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# ENGR 232 DYNAMIC ENGINEERING SYSTEM ENGR 232

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This 64 page Class Notes was uploaded by Haikal Fouzi on Thursday January 14, 2016. The Class Notes belongs to ENGR 232 at Drexel University taught by Mr. Michael Ryan in Spring 2015. Since its upload, it has received 201 views. For similar materials see Dynamic Engineering Systems in Engineering and Tech at Drexel University.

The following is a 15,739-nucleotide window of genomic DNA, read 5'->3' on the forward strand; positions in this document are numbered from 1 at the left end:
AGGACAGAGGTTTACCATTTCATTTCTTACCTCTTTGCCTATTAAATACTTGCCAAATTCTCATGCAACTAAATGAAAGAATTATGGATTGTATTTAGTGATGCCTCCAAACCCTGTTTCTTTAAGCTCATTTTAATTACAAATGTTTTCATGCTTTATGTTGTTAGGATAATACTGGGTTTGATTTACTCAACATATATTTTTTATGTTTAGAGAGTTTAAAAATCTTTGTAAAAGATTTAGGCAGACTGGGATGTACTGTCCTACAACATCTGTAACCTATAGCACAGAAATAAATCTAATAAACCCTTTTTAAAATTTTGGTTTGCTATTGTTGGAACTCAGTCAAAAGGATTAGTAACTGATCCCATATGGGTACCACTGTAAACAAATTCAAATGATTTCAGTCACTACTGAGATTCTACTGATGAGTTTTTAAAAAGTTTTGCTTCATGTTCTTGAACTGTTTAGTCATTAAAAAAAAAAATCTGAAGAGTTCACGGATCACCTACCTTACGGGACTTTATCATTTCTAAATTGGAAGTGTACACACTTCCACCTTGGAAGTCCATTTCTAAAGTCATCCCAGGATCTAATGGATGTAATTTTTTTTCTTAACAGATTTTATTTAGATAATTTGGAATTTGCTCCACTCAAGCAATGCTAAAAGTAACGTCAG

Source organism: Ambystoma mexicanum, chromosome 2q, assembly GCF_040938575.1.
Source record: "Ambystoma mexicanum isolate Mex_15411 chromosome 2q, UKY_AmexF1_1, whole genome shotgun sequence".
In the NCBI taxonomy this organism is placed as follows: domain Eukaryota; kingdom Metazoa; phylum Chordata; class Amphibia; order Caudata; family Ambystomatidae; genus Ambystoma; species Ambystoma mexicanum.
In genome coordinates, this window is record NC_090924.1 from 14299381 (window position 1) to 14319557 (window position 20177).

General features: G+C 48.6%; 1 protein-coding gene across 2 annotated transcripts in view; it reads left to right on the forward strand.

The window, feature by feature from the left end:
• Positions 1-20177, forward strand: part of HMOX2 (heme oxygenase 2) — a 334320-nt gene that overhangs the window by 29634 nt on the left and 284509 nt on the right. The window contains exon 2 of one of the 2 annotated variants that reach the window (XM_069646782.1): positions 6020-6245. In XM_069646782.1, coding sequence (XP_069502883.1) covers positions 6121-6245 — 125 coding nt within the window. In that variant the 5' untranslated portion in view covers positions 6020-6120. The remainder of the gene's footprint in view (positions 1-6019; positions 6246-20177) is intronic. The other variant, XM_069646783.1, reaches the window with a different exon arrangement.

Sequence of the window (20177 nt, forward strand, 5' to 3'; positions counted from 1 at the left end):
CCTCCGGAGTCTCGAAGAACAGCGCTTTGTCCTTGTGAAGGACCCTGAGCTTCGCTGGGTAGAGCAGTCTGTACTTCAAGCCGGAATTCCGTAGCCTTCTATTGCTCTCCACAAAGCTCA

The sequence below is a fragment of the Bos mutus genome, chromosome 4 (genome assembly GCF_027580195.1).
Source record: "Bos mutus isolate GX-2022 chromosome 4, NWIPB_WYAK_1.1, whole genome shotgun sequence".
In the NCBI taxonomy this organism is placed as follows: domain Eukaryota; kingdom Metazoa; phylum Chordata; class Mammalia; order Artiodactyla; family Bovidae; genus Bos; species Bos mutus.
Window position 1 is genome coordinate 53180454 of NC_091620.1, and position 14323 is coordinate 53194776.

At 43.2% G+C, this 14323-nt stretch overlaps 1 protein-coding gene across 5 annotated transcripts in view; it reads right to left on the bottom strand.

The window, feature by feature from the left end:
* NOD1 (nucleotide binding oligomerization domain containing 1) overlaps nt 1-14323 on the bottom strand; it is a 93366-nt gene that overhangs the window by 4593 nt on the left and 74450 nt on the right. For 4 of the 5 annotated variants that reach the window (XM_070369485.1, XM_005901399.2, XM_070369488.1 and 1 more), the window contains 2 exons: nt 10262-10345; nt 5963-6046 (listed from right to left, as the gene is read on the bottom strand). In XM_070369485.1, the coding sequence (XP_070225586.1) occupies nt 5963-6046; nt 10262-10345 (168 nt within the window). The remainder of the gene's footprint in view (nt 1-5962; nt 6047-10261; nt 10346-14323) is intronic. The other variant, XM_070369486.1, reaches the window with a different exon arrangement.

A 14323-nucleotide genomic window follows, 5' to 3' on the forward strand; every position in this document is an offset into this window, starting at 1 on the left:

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ENGR 232 Dynamic Engineering Systems Lecture 1 Introduction to Numerical Solutions with Differential Equations Dr. Michael Ryan Perspective Solutions to 1 Order ODEs • Analytically - Separation of variables– quantitative • Explicit solution Implicit Solution • Qualitative analysis ▯▯ • Sketch ▯▯, find EQ. Plot trajectories about EP • Direction field –Graphical technique to sketch solution curve versus time, grid spacing • Numerical Solution of DE • Euler’s methodRunge-Kutta etc. • Analog Computer - future lab(Simulink) Read Chapter1 and 18 of Schaum’s Outline ENGR 232 Spring14-15 2 Introduction • Differential equations: Mathematical equations for an unknown function of one or several variables that relates the values of the function itself and its derivatives of various orders.dx ▯ at dt x ▯ 5x ▯ 6x ▯ u(t) ▯ ▯▯ = 0 1 ▯▯ + 0 ▯(▯) ▯▯ ▯▯ ▯2 ▯3 ▯▯ 1 (As opposed to algebraic equations▯▯▯+ ▯▯ + ▯ = ▯ ) • A differential equation that describes a physical process is often called a mathematical model • They play a prominent role in engineering, physics, economics, biology, and other disciplines. ENGR 232 Spring14-15 3 Population Growth; Mass-Spring Systems • Population growth (Malthus) dp ▯ rp dt d x dx • Mass-spring system subjected to force F m 2 ▯b ▯kx ▯ F(t) dt dt Lotka-Volterra Equations Prey Dynamics Predator Dynamics •x is the number of prey (for example, rabbits) •y is the number of some predator (for example, foxes) • and represent the growth rates of the two populations over time •t represents time •▯, ▯, ▯ and ▯ are parameters describing the interaction of the two species http://en.wikipedia.org/wiki/Lotka%E2%80%9 3Volterra_equation Cheetahs and Baboons • Initial conditions are 80 baboons and 40 cheetahs Examples and T erminology • Ordinary Differential Equation – one independent variable • Dependent and independent variables: – x is the dependent variable – t is the independent variable • Coefficients in the equation • a and k are coefficients of the equation. Partial Differential equation ▯▯+ ▯▯ = ▯ ▯ ▯▯ ▯▯ ▯▯ • x and y independent variables • u - dependent variable notation u(x,y) ENGR 232 Spring14-15 7 Order and Linearity • The order of an equation is the order of the highest-order derivative • Equation (1)is order 2 , equation (2) has is 1 . • Equations (1) and (2) are linear, because the dependent variables and their derivatives appear by themselves (no products or functions) • (3) is not linear because of y . • (4) is linear because dx/dt and x are not multiplied by functions of x. (note independent variable t is okay) • (5) Is not linear because of the y times dy/dx term. ENGR 232 Spring14-15 8 Order, Linear or Nonlinear ORDER Linear or Nonlinear (1) y▯▯ 3y ▯ 0 1 L y (2) y ▯▯3e y ▯ ▯t ▯ 0 2 NL (3) y ▯▯3y ▯ ▯t 2 ▯ 0 2 L d4 y d 2y (4) ▯ t ▯1▯ t 2 4 L dt4 dt2 2 NL (5) u xx▯ uu yysint 2 NL (6) u xx▯ sin(u)u ▯yyost ENGR 232 Spring14-15 9 Explicit Solution • A function ▯(▯) is an explicit solutionof a differential equation if it satisfies the equation over an interval of x values when ▯(▯) is substituted for y(x). ▯ ▯▯▯ ▯ ▯ =▯ ▯,▯, ▯▯ ,… ▯ ▯ ▯▯▯ ▯▯ ▯▯▯▯▯ Interval is important – we will see how to handle in examples ENGR 232 Spring14-15 10 Example Do the following functions satisfy the differential equation? ▯ ▯ ▯ • Consider derivatives ▯ ▯ = ▯ ▯ ▯ ▯▯ Substitute into D.E. ▯▯▯ ▯ ▯▯▯ = 0 ▯▯ = 2x + x▯▯ 2 ▯ 2▯▯▯ ▯ ▯(▯ ▯ ▯ ▯▯ ) = 0 ▯▯ ▯▯ ▯ ▯▯ ▯▯ ▯ ▯ = 2 ▯ 2x ▯▯ 2 ▯ 2▯ ▯ (2 ▯ ▯▯ ) = 0 ▯▯ ▯ Yes- satisfied • Function ▯ is valid for any x not equal to zero this it is an explicit solution on interval (-▯▯▯▯▯▯▯▯▯▯▯▯consider derivatives ENGR 232 Spring14-15 11 Example Do the following functions satisfy the differential equation? • Consider derivatives ▯ ▯ = ▯ ▯ Substitute into D.E.▯ ▯ ▯ ▯ ▯ = 0 ▯▯▯ ▯▯ ▯▯ ▯ ▯ = 3x ▯▯ ▯ ▯▯(▯ ) = 0 ▯▯ ▯ ▯ ▯ ▯▯ ▯ ▯▯ = ▯▯ = 0 ▯ = 6x ▯▯ Only satisfied if x = 0 Not on an interval • Function ▯ is not an explicit solution. ENGR 232 Spring14-15 12 Example • Show that the relation satisfies the following nonlinear equation (1) Solve the relation for y(x) = ▯(x) ▯ = ± ▯ ▯ 8 ▯ ▯ ▯ = ▯ ▯ 8 = ▯ ▯ 8 ▯ Choose + value for now ▯ ▯▯ = 3 ▯ ▯ 8 ▯▯▯▯ ▯▯ 2 (2)Substitute into the differential equation. 3 ▯▯ 3▯ ▯ ▯ ▯ 8 ▯▯ = ▯ LHS = RHS 2 2 ▯ ▯ 8 ▯ So it is a solution ENGR 232 Spring14-15 13 Example Where is it defined? Here we need to consider both ▯ ▯▯ 3 ▯ ▯ ▯ = ▯ ▯ 8 = ▯ ▯ 8 ▯ = ▯ ▯ 8 ▯▯▯▯ ▯▯ 2 For only positive or zero values in the square root (no complex roots)the argument ▯▯▯▯▯▯▯▯▯▯▯▯▯▯▯▯▯▯▯▯▯ However the derivative has the square root in the denominator so it cannot equal zero ▯▯▯▯▯▯▯▯▯▯▯▯▯▯▯▯▯▯▯▯▯▯▯▯▯▯▯▯▯▯▯▯▯▯▯▯ Students should verify the minus sign also works (try it) ENGR 232 Spring14-15 14 Example: Radioactive Decay Model • A(t) ::= amount of radioactive material • Disintegrations cause a decrease of the amount of material. • The number of disintegrations per second is proportional to the amount of material • Solving (separate variables, integrate both sides) ▯▯ ▯▯ ▯▯ = ▯▯ ▯▯ ▯ ▯ = ▯▯ ▯▯▯ ▯ ▯ = ▯▯ ▯ + ▯ ▯ • Integration yields two constants ▯▯ ▯ + ▯ = ▯kt + ▯ ENGR 232 Spring14-15 15 Radioactive Decay Model (cont.) • Since A(t) > 0 we can drop absolute value and combine both constants on the right ▯ = (▯2– ▯ 1 ln(A) = ▯kt + c • Solving for A ▯ = ▯ ▯▯▯▯▯ = ▯▯▯▯ ▯ ▯▯▯▯: ▯▯▯▯ = ▯ ▯ ▯ • But e is just another constant we can again call c (or anything else) • The result is: ▯ = ▯▯ ▯▯▯ • We find the value of c by knowing the initial condition Make sure you can do these manipulations with ln() and exponentials ENGR 232 Spring14-15 16 Initial Value Problem (IVP) • Recall the radioactive decay problem • Is this a solution? ▯ = ▯▯ ▯▯▯ ▯▯ ▯▯▯ ▯▯ = ▯kCe = ▯▯▯ • Good news: it satisfies equation - it is a solution • Feature:BUT it is not unique …. C is arbitrary • That means A = 35.78e -ktor A = 3ektor many other equations satisfy the D. E. • How do you pick the correct one? ENGR 232 Spring 14-15 17 Initial Value Problem - definition • By an initial value problem for an nth-order differential equation We mean: Find a solution to the differential equation on an interval I that satisfies the n initial conditions ▯ ▯▯ = ▯▯ ▯▯ ▯ = ▯ ▯ ▯ … ▯▯▯▯ ▯ ▯ = ▯ ▯▯▯ Where x ▯0▯▯▯▯▯▯▯▯ ▯0▯ 1▯▯ n-1▯▯▯▯▯▯▯▯▯▯▯▯▯▯▯▯▯▯▯ Comment – for an n order differential equation you need n initial conditions starting at the dependent variable such as y ENGR 232 Spring14-15 18 Initial Value Example • General solution: ▯ ▯ = ▯▯ ▯▯▯ • Apply initial value ▯ 0 = 10 = ▯▯ ▯▯▯ 10 = ▯ • Specific solution: ▯ ▯ = 10▯ ▯▯▯ This is a unique solution! ENGR 232 Spring14-15 19 Implications Given a differential equation (of any order) and corresponding initial conditions To see if a given solution ▯(t) satisfies the IVP • Test if the solution has the corresponding initial conditions (differentiate and evaluate at t = 0) • If the IC’s don’t match it is not a solution of the IVP • If the IC’s match then you should substitute into D.E to make sure the solution satisfies the given D. E. ENGR 232 Spring14-15 20 Initial Value Problem Given: Find: y(x) over an interval that includes x 0 Typically a unique solution ENGR 232 Spring14-15 21 IVP: Example – General Solution ▯ ▯ ▯▯ ▯ ▯▯▯▯ ▯▯ ▯ ▯▯ = 0 ▯ 0 = 2 ▯ 0 = ▯3 Show that ▯ = ▯▯▯ ▯▯ + ▯▯▯ ▯▯ satisfies the differential equation (general solution). ▯ = ▯▯ ▯ ▯▯ + ▯▯ ▯ ▯▯ ▯ ▯ ▯▯ ▯▯ ▯▯ ▯ = ▯ ▯ ▯ + ▯▯ ▯ plug in ▯ ▯ ▯▯ + ▯▯ ▯ ▯▯ ▯ ▯▯ ▯▯ ▯▯ + ▯▯ ▯ ▯▯ ▯ 2 ▯ ▯ ▯▯ + ▯ ▯ ▯▯ = 0 The terms on LHS cancel so y is a solution regardless of values 1f c a2d c . This is a general solution – it is not unique We now need to find the solution to the IVP! ENGR 232 Spring14-15 22 IVP: Finding coefficients ▯ ▯ ▯ ▯▯ ▯ 0 = 2 ▯ 0 = ▯3 ▯▯ ▯▯ ▯▯ ▯ ▯▯ = 0 Substitute IC’s into solution and its derivative ▯ = ▯▯▯▯▯ + ▯▯▯▯▯ ▯ = ▯▯▯▯▯ + ▯▯▯▯ ▯ ▯▯ ▯▯ ▯▯ ▯ ▯ = ▯▯ ▯ + ▯▯▯▯ ▯3 = ▯▯ ▯ + ▯▯▯▯ Solve using Matrix techniques 7 1 1 ▯▯ 2 ▯▯ 3 ▯ = ▯▯ = 1 ▯1 2 ▯ ▯3 ▯ 3 IVP Solution: ▯ ▯ = ▯▯▯▯ ▯ ▯▯ ▯ ▯ How would ENGR 232 Spring14-15u check? 23 Example: Free Fall Problem • We drop a stone from the top of the CN Tower in Toronto (553m) How long before it hits the ground? Time impact How fast will it go? Terminas lpeed • General plot of what will happen (ignoring air friction) 0 600 400 -50 200 0 velocity m/s position m -100 -200 -400 -150 -600 0 5 time sec10 15 0 5 time sec10 15 • Plots do not stop at ground (i.e. h(t) = 0) ENGR 232 Spring14-15 24 Example: Free Fall model gravity only Formulate a differential equation describing motion of an object falling near sea level, neglect the force of the air. • Variables : time t, position h, velocity v • v = dh/dt, a = dv/dt = d h/dt2 • Newton’s 2 nd Law: F = ma = m(dv/dt) net force • Force of gravity: F = –mg downward force • At t = 0, h = H, v = 0. initial conditions • Plan: – Find equation for v(t); Find equation for h(t) – These are models for our system – they don’t take everything into account ENGR 232 Spring14-15 25 Example: Free Fall Model ▯ ▯ ▯ ▯ • Basic equation: F = ▯ ▯▯▯ = ▯▯▯ ▯ = ▯▯▯= ▯▯ • Simplify, integrate a to solve for dh/dt, the velocity ▯(▯) = ▯▯= ▯▯▯ + c ▯▯ ▯ • Apply initial condition, v(0) = 0 0 = ▯ 0 = ▯▯(0) + c c = 0 ▯ ▯ note we will carry c for generality 1 • Integrate again to get h(t). ▯▯ ▯ ▯ = ▯▯▯ ▯▯ = ▯ ▯▯ = ▯▯ ▯ ▯▯ =▯ ▯▯▯ + c ▯▯ ▯▯ ▯ ▯ ▯ ▯ = ▯ ▯▯ + c t + c h(0) implies c = H =553 ▯ ▯ ▯ 2 ENGR 232 Spring14-15 26 Example: Free Fall Model With our two equations and the initial conditions (c1 = 0 and c2 = 553 m) ▯(▯) = ▯▯▯ ▯ ▯ ▯ = ▯ ▯▯ + 553 2 We could easily solve for the time when h(t) = 0 t = 10.6234 sec and then use that time to determine the terminal velocity v(10.6234) = -104.12 These are the results of the model used. ENGR 232 Spring14-15 27 Increasing Model Complexity: A Falling Object from CN Tower • An object has mass m=0.025 kg and drag coefficient =0.007 kg/s.* • Taking g = 9.8 m/sec 2, the differential equation for the falling object is dv ▯ dv ▯ ▯ v m dt ▯ mg ▯▯v dt m Note that drag is in a direction opposite to gravitational force, 0.007 kg both signs could be reversed ▯ s ▯1 This model is sign reversed than ▯ ▯ 0.28s Lecture 1 free fall m 0.025kg ▯▯ *Values and equations ▯▯ = 9.8 - 0.28v froman example in Brannan and Boycetions by ENGR 232 Spring14-15 28 Manually Sketching Direction Field of falling object with drag Using differential equation make table, plot slopes (estimates) on axes below. (note values of v’ do not depend explicitly on t but solution v is a function of t, v(t)- this is easy case) Slope of v(t) ▯▯ v v' ▯▯ = 9.8 - 0.28v 0 9.8 5 8.4 10 7 15 5.6 20 4.2 25 2.8 30 1.4 35 0 Replicate slopes At each time step 40 -1.4 45 -2.8 50 -4.2 55 -5.6 60 -7 ENGR 232 Spring14-15 29 Direction Field & Equilibrium Solution for first order D.E. The arrows are tangent lines to solution curves, – Show where solution chosen is increasing/decreasing (and by how much). Horizontal solution curves are equilibrium solutions. – Value the solution curve approaches as time approaches infinity (constant value) – Solution curves may go to infinity – The equilibrium solutions can also be found analytically by setting the derivative to zero and solving for the critical points. – Not all critical points (aka equilibrium values) correspond to constant equilibrium solutions ENGR 232 Spring14-15 30 Computer Generated Direction Field for v’ = 9.8-0.28v http://math.rice.edu/~dfield/dfpp.html Qualitative solution via direction field Note that a falling object reaches a constant velocity when we include drag term Equilibrium solution v = 35 from plot and setting dv/dt = 0 ENGR 232 Spring14-15 31 Direction Fields – More general • Given: y’ = f(x, y) x is independent variable • Form an array of x, y values, plot line segments proportional to f(x, y) at the corresponding points. • Example: y’ = x – y2 • x = (-1, 0, 1), y = (-1, 0, 1). x y f -1 -1 2 -1 0 1 -1 1 0 0 -1 1 0 1 -1 Plot slopes at these points For case where slopes are not independent of time ENGR 232 Spring14-15 32 Direction Field -Rice Software ▯▯ • http://math.rice.edu/~dfield/dfpp.html = ▯ ▯ ▯ – Rice University direction field plotter ▯▯ – Matlab function (download) You can also hand sketch solution curves by starting at a point and following slopes Caution – Rice software Fills in solution curve in both the fwd and backward direction from the starting point (set option Slopes are NOT the same as you go across 33 Direction Field: Autonomous linear D.E. Critical point = 0, i.e. where derivative = 0 Y tends to 0 as x increases So we can get an indication of whether the solution goes to a constant final (equilibrium solution) value or grows without bound Approximation gets better if grid size is ENGR 232 Spring14-15 reduced 34 Direction Field: nonlinear ODE ▯▯ ▯▯ = ▯(▯ ▯ ▯) Critical points {0, 2} derivative set = 0 Look for equilibrium solutions For positive initial values, y tends to +2. For negative initial values y tends to negative infinity. We could also “estimate” the time it takes for curve starting at y = 1 to reach a value of 1.5. approximately “ 0.5 “ sec ENGR 232 Spring14-15 35 Direction Field- nonlinear D.E. 3 critical points ▯ 1 ▯ = ▯ 4 ▯(▯ + 4)(▯ ▯ 2) Initial condition IC = 0 stays at 0 IC>0 approach 2 IC<0 approach -4 Critical points { 0, 2, -4} The direction field provides qualatative/quantative information for 1 order ODE however what if we need a better solution ENGR 232 Spring14-15 36 Numerical Analysis • Useful when closed form analytic solutions cannot be found or are too complicated or difficult to find. • Introduce Euler’s method (pronounced Oiler’s) – Crude by modern standards (Matlab solvers) – Illustrates basic concepts – Exhibits errors in numerical approximation ENGR 232 Spring14-15 37 Euler’s Method • Solve IVP numerically ▯▯ = ▯ ▯,▯ = ▯ ▯ ▯ ▯ 0 = 1 ▯▯ • Choose an increment of 0.5 sec • Starting at ▯ ▯▯ ▯ = (0,1) find ▯ ,▯ ▯ – Compute slope = ▯ ▯▯,▯▯ = ▯ ▯ ▯ = 0 ▯ 1 = ▯1 – Follow along slope until you rea▯ = 0.5 – Determine value of ▯(0.5) = ▯▯+ ▯ ▯ ▯ ▯ ▯ ,▯ ▯ – Repeat process from ▯ ▯▯ ▯ = (0.5,0.5) ENGR 232 Spring14-15 38 Euler Solution Graphically Euler Method and Exact Solution ▯▯ 1.5 = ▯ ▯,▯ = ▯ ▯ ▯ ▯▯ ▯ ▯ = ▯ Solution • Start at ▯ ▯▯ ▯ = (▯,▯) slope = 1 ▯ ▯ ,▯ = ▯▯ ▯ ▯ • Follow along slope (red line) until you reach Seg 4 ▯ = ▯.▯ 0.5 y(t) exact and approximate Seg 1 • Determine value Slope evalueated ▯(▯.▯) = ▯ ▯ atinitial condition ▯ ▯ ▯ ▯ ▯ ,▯ ▯ ▯ ▯ 0 y(0.5)=1+(-1)0.5 = 0.5 0 0.5 1 1.5 2 2.5 3 time Think about direction field ENGR 232 Spring14-15 39 Compute Numerical Values via Excel ▯▯ Y = ▯ ▯,▯ = ▯ ▯ ▯ t Euler dydt ▯▯ ▯ ▯ = ▯ 0 1 -1 0.5 0.5 0 h 0.5 1 0.5 0.5 named variable 1.5 0.75 0.75 2 1.125 0.875 dydt(n) = t(n)-y(n) 2.5 1.5625 0.9375 y(n+1) = y(n)+h*dydt(n) ▯(▯.▯) = ▯ + ▯ ▯▯▯ ▯▯▯ ▯▯ y(0.5)=1+(-1)0.5 = 0.5 ENGR 232 Spring14-15 40 Compare Approximation to Analytical Solution ▯▯ = ▯ ▯,▯ = ▯ ▯ ▯ Y y ▯▯ t Euler dydt analytic error ▯ ▯ = ▯ ▯ ▯ = ▯ + ▯▯ ▯▯ ▯ ▯ 0 1 -1 1.000 0.000 0.5 0.5 0 0.713 0.213 h 0.5 1 0.5 0.5 0.736 0.236 named variable 1.5 0.75 0.75 0.946 0.196 2 1.125 0.875 1.271 0.146 dydt(n) = t(n)-y(n) 2.5 1.5625 0.9375 1.664 0.102 y(n+1) = y(n)+h*dydt(n) y(t) = t + 2*exp(-t) -1 ENGR 232 Spring14-15 41 Compare Approximation to Analytical Solution with smaller h = 0.25 t y Euler dydt y analytic error 0 1 -1 1.000 0.000 0.25 0.75 -0.5 0.808 0.058 Previous slide h = 0.5 0.5 0.625 -0.125 0.713 0.088 Shows an error of 0.213 0.75 0.59375 0.15625 0.695 0.101 Clearly smaller h makes approximation “better” 1 0.632813 0.367188 0.736 0.103 Error is now 0.088 1.25 0.724609 0.525391 0.823 0.098 Remember It is still an approximation ENGR 232 Spring14-15 42 Summary Euler’s Method Equations ▯▯ • Starting with IVP: = ▯ ▯,▯ ▯ ▯ = ▯ ▯ ▯▯ • Pick a value of h, the increment • Use equations ▯▯▯▯ = ▯ ▯ ▯ ▯▯▯▯ = ▯ ▯ ▯▯(▯ ,▯ )▯ • Iteratively compute ▯ ,▯ , ▯ ,▯ … ▯ ,▯ ▯ ▯ ▯ ▯ ▯ ▯ Where n = {0, 1, 2, ….. k} The piecewise-linear function corresponds to the approximation of y(t) for the IVP fo▯ ▯ ▯ ▯ ▯▯▯ ENGR 232 Spring14-15 43 Errors Roundoff Error • Chopping of numbers at each stage of computation • We may only carry 2 or 3 decimal places manually • Calculators and computers have limits in accuracy (nominally 8 or 16 places of accuracy) • Error accumulates significantly after many steps Discretization Error – From the process itself – basic approximation Linear approximation of tangent line and step size How to test if Roundoff Error a problem 1. Perform computations with given # of places of accuracy 2. Repeat with twice as many places 3. Compare results– if good agreement then roundoff is under control When do we worry? Using different platforms ENGR 232 Spring14-15 44 Runge-Kutta Methods • Euler uses information from the current pair (t , y ) tn n determine value at the next pair (t , y ) n+1 n+1 nd th • Runge-Kutta (2 and 4 order methods) use a look ahead to get the slopes at strategically chosen nearby points which are weighted to maximize the accuracy of the approximation. ENGR 232 Spring14-15 45 Second-order Runge-Kutta (aka midpoint method) • Use slope at (tn, n ) to look a half-step ahead to the point ▯ ▯ ▯▯+ ▯ , ▯▯ + ▯▯(▯▯,▯▯) • Compute slope at this midpoint and use this slope to move from (t , n )n to (t , y ) n+1 n+1 • The algorithm follows ENGR 232 Spring14-15 46 Second-order Runge-Kutta (aka midpoint method) Given the IVP ▯ = ▯ ▯,▯ ▯ ▯ = ▯ ▯ ▯ And a step size of h To go from▯ ▯▯ ▯ ▯▯ ▯▯▯▯,▯▯▯▯ ▯▯▯: ▯▯▯▯ = ▯▯+ ▯ ▯▯▯▯ = ▯▯+ ▯▯ ▯▯ where ▯▯▯ = ▯ ▯▯,▯▯ ▯ ▯ ▯▯▯ = ▯ ▯▯+ ,▯▯+ ▯▯▯ ▯ ▯ ENGR 232 Spring14-15 47 Numerical Example Consider Euler h = 0.5 step from t = 0.0 to 0.5 t y Euler dydt y analytic error 0 1 -1 1.000 0.000 0.5 0.5 0 0.713 0.213 ▯ ▯▯ = ▯ ▯ ▯▯ ▯ = ▯ ▯,▯ = (▯ ▯ ▯) = ▯▯ ▯ = ▯ ▯ + ▯ ,▯ + ▯ ▯ = ▯ ▯.▯▯,▯.▯▯ = ▯▯.▯ ▯▯ ▯ ▯ ▯ ▯ ▯▯ Using Runge-Kutta at t = 0.5, y = 0.75 Compare to Euler; ▯ ▯▯▯ = ▯▯+ ▯ = ▯.▯ RK error is -0.037 ▯▯▯▯ = ▯ ▯ ▯▯ ▯▯ = ▯ ▯ ▯.▯▯ = ▯.▯▯ ENGR 232 Spring14-15 48 Forth-order Runge-Kutta Given the IVP ▯ = ▯ ▯,▯ ▯ ▯ = ▯ ▯ ▯ And a step size of h; to go▯fr▯m▯▯ ▯▯▯▯,▯▯▯▯: ▯▯▯▯ = ▯▯+ ▯ ▯ ▯ ▯▯▯ = ▯▯+ ▯ ▯▯▯ + ▯▯ ▯▯ + ▯▯ ▯▯ + ▯▯▯ First computing ▯ ▯ ▯▯▯= ▯ ▯▯,▯▯ ▯▯▯= ▯ ▯ ▯ ▯ ,▯ + ▯▯▯▯ ▯ ▯ ▯ ▯▯▯ = ▯ ▯▯+ ,▯▯+ ▯▯▯ ▯▯▯= ▯ ▯ ▯ ,▯▯+ ▯▯ ▯▯ ▯ ▯ ▯ ENGR 232 Spring14-15 49 Error Comparison Solution of IVP ▯ = ▯ + ▯ ▯ 0 = 0 ▯ = 0.5 Method One step result Actual Error Exact y(1) = 0.1487… Euler y(1) = 0 0.1487… 2nd y(1) = 0.125 0.0237… Runge-Kutta th 4 y(1) = 0.15 0.0013… Runge-Kutta ENGR 232 Spring14-15 50 Numerical Solvers • Classification: – Fixed step methods • Euler, Runge-Kutta – Multistep methods – (uses previous steps) • Adams-Bashforth – Variable step size methods (adapt step sizes automatically) • Dormand-Prince • ODE45 - variable step Runge-Kutta method Matlab supports a variety of solvers ENGR 232 Spring14-15 51 Implementation of Euler Equation Using Matlab • Our implementation will use one of the elements needed by Matlab's differential equation solvers • Specifically writing y’= f(t,y) as a non-vectorized function which returns the derivative given for the pair (t,y). – Even if t is not explicitly used by the function it still must be present – The function can contain conditionals (if-then-else) – State space form for the D.E. This will become important when the order of the D.E > 1. ENGR 232 Spring14-15 52 Block Diagram of Implementation ENGR 232 Spring14-15 53 Implementing Euler Consider the IVP with h = 0.5 ▯ = ▯▯.▯▯ + ▯.▯ ▯ ▯ ▯ ▯ = ▯ 1) write the differential equation as a function m-file 2) use a for loop to implement the Euler algorithm. ENGR 232 Spring14-15 54 Function mfile function dydt = diffeq(t,y) dydt = -0.5*y + 1.5 - t; ▯ = ▯▯.▯▯ + ▯.▯ ▯ ▯ ▯ ▯ = ▯ IC is not included in function ENGR 232 Spring14-15 55 Script file Initialize Variables and Arrays %% ENGR 231: Euler_Exanple %% Initialize Variables dt = 0.5;% dt is the step size same as h in text yI = 1; % initial value y(0) tI = 0; % initial time tEnd = 5;% tEnd is the stop time %% Array Setup t = tI:dt:tEnd; % time vector starting at 0 % ending at tEnd, setps dt y = zeros(size(t)); % allocate storage for answer y(1) = yI; % first value in y; the initial condition . ENGR 232 Spring14-15 56 Algorithm Implementation Using For Loop %% Algorithm Implementation % k - Index of current y and t values % y(k) and t(k) - y and t values being computed % y(k-1) and t(k-1) - Values of y and t one % time step ago % yPrime - Differential evaluated at y and t for k = 2:length(y); % start at 2 since y(1) is IC yPrime = diffeq(t(k-1),y(k-1)); % compute derivative y(k) = y(k-1) + dt*yPrime; % Euler's Approximation end ENGR 232 Spring14-15 57 Plotting result %% Plot Solution plot(t,y, 'linewidth', 3) grid on title('ENGR 231: Euler Example') xlabel('Time'); ylabel('y(t)'); legend(['dt = ' num2str(dt)]) ENGR 232 Spring14-15 58 Final Plot Piecewise Linear Approximation 2 ENGR231: Euler Example dt = 0.5 1 0 y(t) Remember Matlab connected the Points by straight lines -2 -3 -4 0 1 2 3 4 5 Time ENGR 232 Spring14-15 59 Changing h (or dt) The following plot illustrates how the solution changes for different step values. • As the step size becomes smaller, the curve begins to converge to a specific shape. • It is important to realize that there are inaccuracies resulting from : the estimation properties of Euler’s Method and the step size! • All of these runs were done with the same Roundoff error • A smaller step size in Euler’s method improves the accuracy of the solution,. ENGR 232 Spring14-15 60 ENGR231: Euler Example- Varying dt 3 dt = 1.5 2 dt = 1 dt = 0.5 dt = 0.2 1 dt = 0.05 0 y(t) -1 -2 -3 -4 0 1 2 3 4 5 Time ENGR 232 Spring14-15 61 Summary and Moving Forward This Lecture • Dependent and independent variables • Order of differential equation • Linear or nonlinear equations (watch out for t in coefficients) • Solution of differential equation satisfied differential equation • Explicit solution • Interval of solution - check for problems (divide by 0, imaginary numbers, etc.) ENGR 232 Spring14-15 62 Summary and Moving Forward This Lecture • Direction fields – qualitative solution – lead in to Euler • Numerical solution of ODE using fixed step solver – Euler and Runge-Kutta • Use Rice software to get direction field • Implementation of Euler via Matlab – Function to find derivative – similar to using solvers in Matlab – Look at changing step size ENGR 232 Spring14-15 63 Summary and Moving Forward Next Lecture • Define some metrics to compare numerical solution to exact solution. • Use Matlab’s ODE45 solver (Runge-Kutta 4 with variable step) to solve some of our system problems. • Address implicit solutions ENGR 232 Spring14-15 64